Videos of sweaty nurse Joanna Overholt at a Ohio hearing went wide on social media over the surreal hilarity of watching a woman trying to stick a key to her neck as proof that simply associating with someone who had taken a vaccine was enough to make a person “magnetic.” But Overholt was actually there as a backup to another medical professional, Dr. Sherri Tenpenny, who was the original source of this claim. Silly as it was, the vaccines make you magnetic claim was just one of a very, very long line of claims from Dr. Tenpenny that included arguments that masks make people sicker, social distancing causes illness, vaccines cause autoimmune disease, vaccines cause men to become sterile, vaccines could cause women to have mutant babies, and vaccines create an “interface” to talk to 5G cell towers.
Dr. Tenpenny and Overholt didn’t burst into that Ohio hearing on their own. They were invited there by Republican state representative Jennifer Gross. Not only is Gross a member of the House Health Committee, she’s also the author of legislation that would stop any government agency, school, hospital, or business of any kind from requiring vaccination. Not just COVID-19 vaccine. Any vaccine.
In 2021, we are in a world where deaths from a global pandemic are being actively exacerbated by purposeful anti-science action in one of the world’s best educated nations. Because one party has waged a deliberate campaign against science. Because they know that when people don’t understand the basics of how the world around them operates, they can get them to believe absolutely anything. Because ignorance is their cause.
The Ohio Capital Journal reported on Dr. Tenpenny’s testimony before the health committee. That testimony included showing pictures of people with spoons hanging from their nose, or keys pressed to their forehead, as “proof” of her magnetic vaccine claims. It also included her testimony in which she tied this baseless conspiracy theory to another baseless conspiracy theory. “There have been people who have long suspected there was some sort of an interface,” said Tenpenny, “yet to be defined, an interface between what’s being injected in these shots, and all of the 5G towers.”
In May, the Center for Countering Digital Hate ran through the statistics and determined that just 12 people were responsible for most of the disinformation about COVID-19 and COVID-19 vaccines. Number two on that list is Nazi-organized convention attendee Robert Kennedy Jr. Number four is Dr. Susan Tenpenny. Among her claims at the time was that “the longer you wear a mask, the unhealthier you get” and “stop getting tested; if you get tested you are part of the problem.” She also joined up with disgraced former doctor Andrew Wakefield for a video chat in which Wakefield claimed that vaccines had killed more children than they saved.
For all this, Dr. Tenpenny was banned from Facebook … but invited to speak as an “expert witness” to the Ohio House by anti-vaxx representative Gross. Gross had absolutely no compunction against going on the record to claim that she was acting “to allow people to choose to do what they feel is best for their own body and protect individuals from any consequences or hardships for choosing one way or the other.”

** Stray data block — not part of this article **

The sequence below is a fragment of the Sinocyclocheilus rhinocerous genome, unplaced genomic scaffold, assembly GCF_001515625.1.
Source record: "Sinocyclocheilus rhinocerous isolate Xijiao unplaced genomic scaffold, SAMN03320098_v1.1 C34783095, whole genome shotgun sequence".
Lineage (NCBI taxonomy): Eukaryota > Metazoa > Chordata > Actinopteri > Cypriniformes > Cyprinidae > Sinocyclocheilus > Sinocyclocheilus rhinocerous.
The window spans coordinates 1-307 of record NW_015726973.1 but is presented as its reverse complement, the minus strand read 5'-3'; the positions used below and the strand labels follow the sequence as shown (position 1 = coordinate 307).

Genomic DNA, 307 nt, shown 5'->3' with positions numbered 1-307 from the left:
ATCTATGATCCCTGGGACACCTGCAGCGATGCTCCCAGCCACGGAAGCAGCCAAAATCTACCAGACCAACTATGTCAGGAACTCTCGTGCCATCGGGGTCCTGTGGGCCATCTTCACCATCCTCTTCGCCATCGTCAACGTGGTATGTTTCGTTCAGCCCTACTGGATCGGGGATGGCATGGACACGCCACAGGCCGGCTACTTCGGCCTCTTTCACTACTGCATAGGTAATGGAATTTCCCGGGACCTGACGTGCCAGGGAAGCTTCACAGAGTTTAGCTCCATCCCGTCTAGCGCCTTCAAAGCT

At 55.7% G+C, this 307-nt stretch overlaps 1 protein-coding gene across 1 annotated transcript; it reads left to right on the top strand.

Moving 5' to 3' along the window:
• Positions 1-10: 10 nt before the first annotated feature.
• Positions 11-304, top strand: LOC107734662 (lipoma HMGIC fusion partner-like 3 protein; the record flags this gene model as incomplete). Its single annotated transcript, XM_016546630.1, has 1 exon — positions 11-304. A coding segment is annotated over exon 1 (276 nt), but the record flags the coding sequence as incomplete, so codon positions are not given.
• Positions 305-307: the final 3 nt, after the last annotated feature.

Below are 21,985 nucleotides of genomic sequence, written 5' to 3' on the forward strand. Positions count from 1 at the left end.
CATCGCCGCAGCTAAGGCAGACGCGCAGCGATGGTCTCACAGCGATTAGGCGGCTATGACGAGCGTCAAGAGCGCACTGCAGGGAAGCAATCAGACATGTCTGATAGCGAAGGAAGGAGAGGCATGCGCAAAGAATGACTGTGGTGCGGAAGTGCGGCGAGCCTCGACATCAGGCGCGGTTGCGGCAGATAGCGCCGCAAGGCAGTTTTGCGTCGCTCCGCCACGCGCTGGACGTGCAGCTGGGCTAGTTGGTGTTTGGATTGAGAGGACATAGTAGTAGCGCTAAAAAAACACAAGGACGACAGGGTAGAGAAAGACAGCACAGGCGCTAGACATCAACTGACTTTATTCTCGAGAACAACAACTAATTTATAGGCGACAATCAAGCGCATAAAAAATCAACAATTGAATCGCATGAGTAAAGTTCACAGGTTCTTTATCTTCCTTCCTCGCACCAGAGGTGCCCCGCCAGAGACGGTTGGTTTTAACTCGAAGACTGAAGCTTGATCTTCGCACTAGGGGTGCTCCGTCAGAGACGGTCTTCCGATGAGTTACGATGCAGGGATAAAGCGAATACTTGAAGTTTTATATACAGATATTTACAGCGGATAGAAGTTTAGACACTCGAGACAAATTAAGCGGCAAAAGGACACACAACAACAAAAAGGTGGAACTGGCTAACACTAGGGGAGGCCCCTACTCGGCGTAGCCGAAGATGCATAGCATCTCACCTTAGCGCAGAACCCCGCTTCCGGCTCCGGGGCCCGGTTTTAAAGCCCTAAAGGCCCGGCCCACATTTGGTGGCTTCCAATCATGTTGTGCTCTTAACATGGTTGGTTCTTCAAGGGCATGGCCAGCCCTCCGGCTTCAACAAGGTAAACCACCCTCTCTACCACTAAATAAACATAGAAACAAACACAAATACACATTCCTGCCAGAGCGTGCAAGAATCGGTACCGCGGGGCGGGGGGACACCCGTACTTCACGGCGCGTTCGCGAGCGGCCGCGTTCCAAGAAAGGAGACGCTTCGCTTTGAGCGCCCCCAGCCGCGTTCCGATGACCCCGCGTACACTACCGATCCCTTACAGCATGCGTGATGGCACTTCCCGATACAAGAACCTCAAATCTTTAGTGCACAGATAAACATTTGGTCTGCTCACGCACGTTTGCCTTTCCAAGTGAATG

If that was generating any doubt about Gross’ positions, she supports banning Planned Parenthood, and believes that medically mandated abortions are “never” acceptable because “No person has the moral right to choose who lives and who dies.”
And all of this seems an excellent demonstration of Ambrose’s corollary to Clarke’s law. When someone doesn’t understand vaccines, or microchips, or cellphone technology, it’s possible to get them to believe anything about any combination of those technologies. It’s possible to hold hearings in Ohio in which a woman repeatedly tries to stick a key to her neck, and then demands to know why a vaccine she proudly did not take made her magnetic, even after the key won’t stick. It’s possible to bludgeon the Tennessee department of health into backing away from supporting any vaccine.
There is a New Testament passage in First Thessalonians (that would be “One Thessalonians” for Trump followers), which begins “I would not have you ignorant, brothers.” But that’s exactly how Republicans would have their supporters. Ignorant. There’s a reason Trump loves the poorly educated. Oh brother, they would have you ignorant. Because what’s needed to sustain a nation where income equality matches that of medieval serfs, is a information inequality that feeds those serfs on ignorance and superstition.
For what it’s worth, even some other Ohio Republicans managed to be embarrassed about Gross, Tenpenny, Overholt, and the snake oil being peddled in their halls of their state capitol. Or at least, they did. House Health Committee Chairman Scott Lipps at first complained about Gross bringing in Tenpenny. After Gross claimed that Lipps had praised testimony from Tenpenny—as well as testimony from Tom Renz that included a harangue on the “tyranny” of vaccinations—Gross at first responded with a text saying, “I would expect nothing different from Rep. Gross. I have quickly learned she [accepts] no responsibility for her actions or decisions and is quick to blame anyone and everyone. Also, the first agenda we [put] out for proponent testimony had NO Renz and NO Tenpenny. Rep. Gross vehemently objected.”
But then, after a week of phone calls to his office, Lipps flipped and defended Tenpenny’s testimony, saying, “Please step outside your own little world and understand that people are not all the same, and they don’t all believe the same.”
The “little world” Lipps would have people abandon is the one where logic, reason, and information are key to determining the truth of an argument. And yes, that world is seeming smaller all the time.
Unsurprisingly, Carl Sagan said it better twenty-five years ago.